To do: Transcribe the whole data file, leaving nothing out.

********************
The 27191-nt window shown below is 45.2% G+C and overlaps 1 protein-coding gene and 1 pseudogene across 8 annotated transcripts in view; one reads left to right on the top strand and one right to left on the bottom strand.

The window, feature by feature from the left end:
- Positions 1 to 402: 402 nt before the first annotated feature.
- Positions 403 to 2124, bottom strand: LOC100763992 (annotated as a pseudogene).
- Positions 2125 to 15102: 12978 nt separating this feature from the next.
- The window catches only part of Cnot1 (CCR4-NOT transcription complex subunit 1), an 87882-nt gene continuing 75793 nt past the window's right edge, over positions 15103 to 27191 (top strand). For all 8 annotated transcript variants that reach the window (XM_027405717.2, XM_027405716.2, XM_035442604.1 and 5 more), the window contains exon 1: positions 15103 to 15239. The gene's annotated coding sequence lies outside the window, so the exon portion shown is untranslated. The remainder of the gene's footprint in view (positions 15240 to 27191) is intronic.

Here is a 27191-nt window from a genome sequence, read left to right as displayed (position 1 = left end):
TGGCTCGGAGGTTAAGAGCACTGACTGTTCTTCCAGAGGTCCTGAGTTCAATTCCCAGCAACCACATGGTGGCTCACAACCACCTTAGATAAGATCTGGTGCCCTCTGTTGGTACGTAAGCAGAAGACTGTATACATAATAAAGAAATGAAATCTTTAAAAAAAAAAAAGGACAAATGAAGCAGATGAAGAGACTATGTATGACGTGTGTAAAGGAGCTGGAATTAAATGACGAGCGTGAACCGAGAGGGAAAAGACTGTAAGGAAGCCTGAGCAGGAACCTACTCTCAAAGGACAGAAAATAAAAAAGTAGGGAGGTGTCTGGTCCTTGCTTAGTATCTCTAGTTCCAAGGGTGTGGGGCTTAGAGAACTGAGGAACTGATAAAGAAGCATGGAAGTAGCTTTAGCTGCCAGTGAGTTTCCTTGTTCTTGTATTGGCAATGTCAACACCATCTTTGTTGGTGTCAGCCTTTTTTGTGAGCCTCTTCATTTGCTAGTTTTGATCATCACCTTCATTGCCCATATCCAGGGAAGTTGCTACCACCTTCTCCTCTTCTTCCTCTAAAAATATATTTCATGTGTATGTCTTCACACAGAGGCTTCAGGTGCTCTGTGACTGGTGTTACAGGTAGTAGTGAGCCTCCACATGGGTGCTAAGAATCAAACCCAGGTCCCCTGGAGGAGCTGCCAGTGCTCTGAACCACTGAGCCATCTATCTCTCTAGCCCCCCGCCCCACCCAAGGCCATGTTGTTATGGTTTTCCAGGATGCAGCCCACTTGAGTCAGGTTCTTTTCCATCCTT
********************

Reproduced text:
The 27191-nt window shown below is 45.2% G+C and overlaps 1 protein-coding gene and 1 pseudogene across 8 annotated transcripts in view; one reads left to right on the top strand and one right to left on the bottom strand.

The window, feature by feature from the left end:
- Positions 1 to 402: 402 nt before the first annotated feature.
- Positions 403 to 2124, bottom strand: LOC100763992 (annotated as a pseudogene).
- Positions 2125 to 15102: 12978 nt separating this feature from the next.
- The window catches only part of Cnot1 (CCR4-NOT transcription complex subunit 1), an 87882-nt gene continuing 75793 nt past the window's right edge, over positions 15103 to 27191 (top strand). For all 8 annotated transcript variants that reach the window (XM_027405717.2, XM_027405716.2, XM_035442604.1 and 5 more), the window contains exon 1: positions 15103 to 15239. The gene's annotated coding sequence lies outside the window, so the exon portion shown is untranslated. The remainder of the gene's footprint in view (positions 15240 to 27191) is intronic.

Here is a 27191-nt window from a genome sequence, read left to right as displayed (position 1 = left end):
TGGCTCGGAGGTTAAGAGCACTGACTGTTCTTCCAGAGGTCCTGAGTTCAATTCCCAGCAACCACATGGTGGCTCACAACCACCTTAGATAAGATCTGGTGCCCTCTGTTGGTACGTAAGCAGAAGACTGTATACATAATAAAGAAATGAAATCTTTAAAAAAAAAAAAGGACAAATGAAGCAGATGAAGAGACTATGTATGACGTGTGTAAAGGAGCTGGAATTAAATGACGAGCGTGAACCGAGAGGGAAAAGACTGTAAGGAAGCCTGAGCAGGAACCTACTCTCAAAGGACAGAAAATAAAAAAGTAGGGAGGTGTCTGGTCCTTGCTTAGTATCTCTAGTTCCAAGGGTGTGGGGCTTAGAGAACTGAGGAACTGATAAAGAAGCATGGAAGTAGCTTTAGCTGCCAGTGAGTTTCCTTGTTCTTGTATTGGCAATGTCAACACCATCTTTGTTGGTGTCAGCCTTTTTTGTGAGCCTCTTCATTTGCTAGTTTTGATCATCACCTTCATTGCCCATATCCAGGGAAGTTGCTACCACCTTCTCCTCTTCTTCCTCTAAAAATATATTTCATGTGTATGTCTTCACACAGAGGCTTCAGGTGCTCTGTGACTGGTGTTACAGGTAGTAGTGAGCCTCCACATGGGTGCTAAGAATCAAACCCAGGTCCCCTGGAGGAGCTGCCAGTGCTCTGAACCACTGAGCCATCTATCTCTCTAGCCCCCCGCCCCACCCAAGGCCATGTTGTTATGGTTTTCCAGGATGCAGCCCACTTGAGTCAGGTTCTTTTCCATCCTT